A national political news website created a stir Wednesday in Texas when it suggested Gov. Rick Perry was cozying up to some of the provisions in the GOP-loathed Affordable Care Act.
Politico reported that Texas officials have been negotiating with President Barack Obama’s administration to bring nearly $100 million in federal funds to Texas to help pay for home care services for people with intellectual disabilities.
The publication said that “several activists and Democrats accused the Republican governor of hypocrisy” because Perry and the Republican-controlled Legislature have refused to expand Medicaid to cover more Texans, as allowed under the health care law.
“It’s simply a shame that Perry is willing to accept $100 million in Affordable Care Act dollars that would help some … but to at the same time reject $100 billion in federal funds” for as many as 1.5 million people who would be eligible for Medicaid expansion, Ginny Goldman, director of the Texas Organizing Project, told Politico.
Health care advocates and officials from the Texas Health and Human Services Commission — not to mention Perry’s staff — quickly responded. They noted that Texas, indeed, was trying to secure federal dollars to provide care for more Texans through a federal program, but they also said that expanding a community care program would save taxpayer dollars and is largely seen as noncontroversial.
Stephanie Goodman, a spokeswoman for the Health and Human Services Commission, said there are no negotiations between the state and the federal government. She said the state is seeking to take part in a federal program, which is part of the Affordable Care Act and available to all 50 states, to provide services designed to help intellectually disabled people live at home, rather than in expensive institutions.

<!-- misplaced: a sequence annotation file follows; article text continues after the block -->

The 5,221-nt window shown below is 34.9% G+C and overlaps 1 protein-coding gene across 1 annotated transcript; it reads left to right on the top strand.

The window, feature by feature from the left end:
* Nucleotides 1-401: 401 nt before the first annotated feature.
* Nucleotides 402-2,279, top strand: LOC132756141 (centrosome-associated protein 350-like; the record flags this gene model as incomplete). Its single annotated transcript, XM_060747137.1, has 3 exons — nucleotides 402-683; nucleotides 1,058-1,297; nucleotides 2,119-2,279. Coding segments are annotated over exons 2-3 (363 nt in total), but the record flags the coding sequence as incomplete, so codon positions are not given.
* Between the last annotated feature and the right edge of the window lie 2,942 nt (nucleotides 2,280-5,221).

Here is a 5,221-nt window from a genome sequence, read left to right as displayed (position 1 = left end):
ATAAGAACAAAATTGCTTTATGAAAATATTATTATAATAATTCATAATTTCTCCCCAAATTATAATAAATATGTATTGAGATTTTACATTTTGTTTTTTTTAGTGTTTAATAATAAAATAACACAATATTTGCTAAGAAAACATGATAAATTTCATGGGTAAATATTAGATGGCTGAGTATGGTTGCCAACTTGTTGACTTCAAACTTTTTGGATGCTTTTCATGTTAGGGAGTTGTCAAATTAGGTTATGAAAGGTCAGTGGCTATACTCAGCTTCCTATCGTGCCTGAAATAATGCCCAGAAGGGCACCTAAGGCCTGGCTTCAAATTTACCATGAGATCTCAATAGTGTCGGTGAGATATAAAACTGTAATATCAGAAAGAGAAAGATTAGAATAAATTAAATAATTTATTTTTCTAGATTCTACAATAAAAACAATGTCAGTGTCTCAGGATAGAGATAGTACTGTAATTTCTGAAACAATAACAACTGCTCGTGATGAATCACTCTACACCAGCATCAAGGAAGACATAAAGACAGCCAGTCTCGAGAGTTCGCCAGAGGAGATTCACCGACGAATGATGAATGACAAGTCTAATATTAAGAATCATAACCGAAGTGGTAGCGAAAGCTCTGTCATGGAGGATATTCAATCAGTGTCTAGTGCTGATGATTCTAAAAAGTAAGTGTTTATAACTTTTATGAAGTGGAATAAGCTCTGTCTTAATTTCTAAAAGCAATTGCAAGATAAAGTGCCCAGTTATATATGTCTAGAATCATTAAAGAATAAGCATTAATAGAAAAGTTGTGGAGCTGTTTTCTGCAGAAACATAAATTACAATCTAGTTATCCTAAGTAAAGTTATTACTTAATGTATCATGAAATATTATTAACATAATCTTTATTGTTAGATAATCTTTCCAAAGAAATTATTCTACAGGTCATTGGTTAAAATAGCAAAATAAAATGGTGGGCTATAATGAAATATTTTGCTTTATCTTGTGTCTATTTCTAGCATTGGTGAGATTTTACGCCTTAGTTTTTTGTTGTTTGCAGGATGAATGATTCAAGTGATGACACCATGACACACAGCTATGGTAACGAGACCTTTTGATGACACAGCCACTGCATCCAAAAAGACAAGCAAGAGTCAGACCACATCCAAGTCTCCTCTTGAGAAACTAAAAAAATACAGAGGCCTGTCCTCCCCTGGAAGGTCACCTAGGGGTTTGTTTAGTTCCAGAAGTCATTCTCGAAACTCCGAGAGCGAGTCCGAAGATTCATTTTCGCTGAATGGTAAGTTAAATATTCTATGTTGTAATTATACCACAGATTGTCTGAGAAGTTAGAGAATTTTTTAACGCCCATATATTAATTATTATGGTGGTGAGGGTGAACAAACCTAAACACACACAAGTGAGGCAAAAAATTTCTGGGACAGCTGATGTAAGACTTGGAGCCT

The program, Community First Choice, offers so-called attendant services — such as helping people dress and bathe themselves — to Medicaid enrollees and would be paid for through a 6 percent increase in federal matching funds. It could bring critical programs to 12,000 Texans with intellectual disabilities, many of whom have been waiting for years for access to services.
Perry’s office said the governor hasn’t budged in his opposition to the Affordable Care Act or expanding Medicaid to offer health coverage to more low-income Texans.
“This has nothing to do with expanding Texas’ Medicaid program,” Perry spokesman Josh Havens said in an email. “We do not support expanding Medicaid under Obamacare, and are not doing so here.”
Havens added that the community-based services designed to save money by keeping people out of institutions have long been offered in Texas to aid the elderly and to people with physical disabilities, but the state now is hoping to use the increased match rate to provide the services to people with intellectual disabilities.
“Long before Obamacare was forced on the American people, Texas was implementing policies to provide those with intellectual disabilities more community options to enable them to live more independent lives, at a lower cost to taxpayers,” Havens said in a statement.
Anne Dunkelberg, acting executive director of the Center for Public Policy Priorities, said it is unfortunate when someone tries to overly politicize a discussion about serving people with intellectual disabilities.
“As a health care advocate, I’m sorry when anything about health care becomes a political football,” she said. “It is important to put into context that there are many things in the Affordable Care Act that even Gov. Perry may support.”
She cited provisions allowing people up to 26 years old to stay on their parents’ insurance; barring insurers from declining coverage to childrenwith pre-existing conditions; and expanding services for people with disabilities, and she said they have nearly universal support.
Many parts of the complicated law are widely embraced by Republicans and Democrats alike, added Dunkelberg, whose Austin-based organization advocates for low- and middle-income Texans.
Facts about Community First Choice
• The newly created program is part of the Affordable Care Act.
• The program lets states provide home and community-based attendant services to Medicaid enrollees under their Medicaid state plans and helps them avoid expensive institutional care.
• The federal government provides a 6 percent increase in federal matching payments to states to pay for the plan.
• California and Oregon have approved Community First Choice programs.
Source: U.S. Department of Health and Human Services